The ABCs of Getting Media Coverage for Your Agency
by Marilee Crocker

Young travel professionals know full well that travel agents suffer from an image problem. The key to changing that is to “be as visible as you can be” – including by getting covered in the media.

That message was delivered by Ryan McGredy, president of ASTA’s Young Professionals Society, during a YPS Summit at ASTA’s Global Convention in Miami last month.
 
To drive home the point and provide guidance for YPS members at the summit, the group invited a marketing and communications specialist to share her advice and ground rules for getting press coverage.

Getting coverage in the media isn’t all that difficult, Lynne Farber, an assistant professor of journalism and mass communication at Florida International University, told the audience. “The media needs your information.”

Farber, whose career spans more than 25 years in corporate public relations, laid out a few ground rules to help agents gain visibility in the media.

1.    Figure out which media outlets are relevant for you. Depending on your target audience, this might be local newspapers, magazines and broadcast outlets, regional or national travel publications, etc. Print media is often the easiest place to get coverage because editors need to fill space, Farber advised.

2.    Develop and maintain a list of journalist contacts at your targeted press outlets (travel editors, business editors, etc.). Be sure to keep the list up to date.

3.    Begin getting to know the reporters and editors at your target media outlets by reaching out to them casually. Farber urged agents to pick up the phone to call journalists and introduce themselves, then suggest getting together over coffee or lunch. (Buying lunch for a journalist is not a breach of ethics, Farber said.)

4.    Figure out what type of news will be of interest to your targeted media outlets. She suggested agents ask themselves a few questions before contacting an editor with news or a story idea: Is it interesting? Unique? Will it affect a large group of people? Is it something that has never been done before? “You can’t just send out stuff and think it will stick. The important thing is, is it news-worthy?”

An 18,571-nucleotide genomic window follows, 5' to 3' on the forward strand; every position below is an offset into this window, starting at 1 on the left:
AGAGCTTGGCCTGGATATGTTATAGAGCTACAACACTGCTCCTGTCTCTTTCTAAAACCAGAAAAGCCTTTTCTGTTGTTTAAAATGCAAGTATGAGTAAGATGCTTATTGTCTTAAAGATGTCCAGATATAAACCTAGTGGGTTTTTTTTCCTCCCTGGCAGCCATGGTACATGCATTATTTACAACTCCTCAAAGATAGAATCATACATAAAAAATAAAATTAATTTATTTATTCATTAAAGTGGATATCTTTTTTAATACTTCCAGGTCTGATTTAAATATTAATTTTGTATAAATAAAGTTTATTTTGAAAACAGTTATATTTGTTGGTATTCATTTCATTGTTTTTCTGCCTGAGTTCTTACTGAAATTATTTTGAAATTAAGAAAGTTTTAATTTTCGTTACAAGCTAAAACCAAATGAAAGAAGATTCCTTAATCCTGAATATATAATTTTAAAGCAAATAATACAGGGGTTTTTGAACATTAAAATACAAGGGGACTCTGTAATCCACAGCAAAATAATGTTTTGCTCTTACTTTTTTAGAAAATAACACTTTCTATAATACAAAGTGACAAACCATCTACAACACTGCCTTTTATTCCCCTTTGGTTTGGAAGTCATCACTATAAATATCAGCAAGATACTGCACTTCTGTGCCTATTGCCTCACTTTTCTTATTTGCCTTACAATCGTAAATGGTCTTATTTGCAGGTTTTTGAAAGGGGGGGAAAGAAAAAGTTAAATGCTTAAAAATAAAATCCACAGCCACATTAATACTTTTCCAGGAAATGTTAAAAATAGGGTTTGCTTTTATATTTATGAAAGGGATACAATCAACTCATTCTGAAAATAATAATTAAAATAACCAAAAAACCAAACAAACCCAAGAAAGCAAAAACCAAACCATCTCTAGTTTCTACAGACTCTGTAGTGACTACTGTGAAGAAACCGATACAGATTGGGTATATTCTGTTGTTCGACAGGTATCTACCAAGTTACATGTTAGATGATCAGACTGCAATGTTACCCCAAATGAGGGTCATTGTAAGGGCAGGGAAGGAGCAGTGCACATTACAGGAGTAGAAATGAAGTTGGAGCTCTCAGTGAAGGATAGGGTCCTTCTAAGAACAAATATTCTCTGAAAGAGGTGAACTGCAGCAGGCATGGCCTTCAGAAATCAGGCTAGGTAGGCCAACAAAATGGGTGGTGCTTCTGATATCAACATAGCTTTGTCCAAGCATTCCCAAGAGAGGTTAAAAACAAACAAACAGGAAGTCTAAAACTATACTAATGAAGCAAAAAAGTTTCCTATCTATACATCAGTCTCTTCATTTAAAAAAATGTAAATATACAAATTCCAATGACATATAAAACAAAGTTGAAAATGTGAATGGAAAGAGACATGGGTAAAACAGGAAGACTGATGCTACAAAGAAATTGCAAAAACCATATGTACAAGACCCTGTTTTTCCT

5.    If you have a news item or announcement, it’s appropriate to send a short press release to a number of news outlets. However, if you are pitching a feature story idea to an editor or reporter, don’t send it to competing news outlets. Start with one, then go down your list of contacts until you get a positive response.

6.    When sending a press release or idea for a story provide as much information to the reporter as possible. The easier you make it for the reporter or editor, the more likely they’ll be to run your story.

7.    Find out how each reporter likes to be contacted. Some prefer to be contacted by phone, while others prefer email.

8.    Cultivate relationships with journalists over time so they will respond when you reach out to them with information or a news tip. “You need to get to know these people and they have to get to know you,” Farber said. “As you build these relationships, they’ll begin to believe in you and they’ll come to you for stories and in a crisis.”

9.    When reporters reach out to you for comments or information, “you need to respond quickly and accurately,” Farber advised. “You need to be on top of what’s going on in your industry.” If there’s a travel-related crisis or disaster, be prepared to answer questions about how you would handle it.

Farber said that in the course of her career in public relations, it was her strong relationships with journalists that resulted in the media coverage her organizations were looking for. “They also kept them from eating me in a crisis,” she said.

“The media can be your best friend, and then when something bad happens, they are on you, big time,” she warned.

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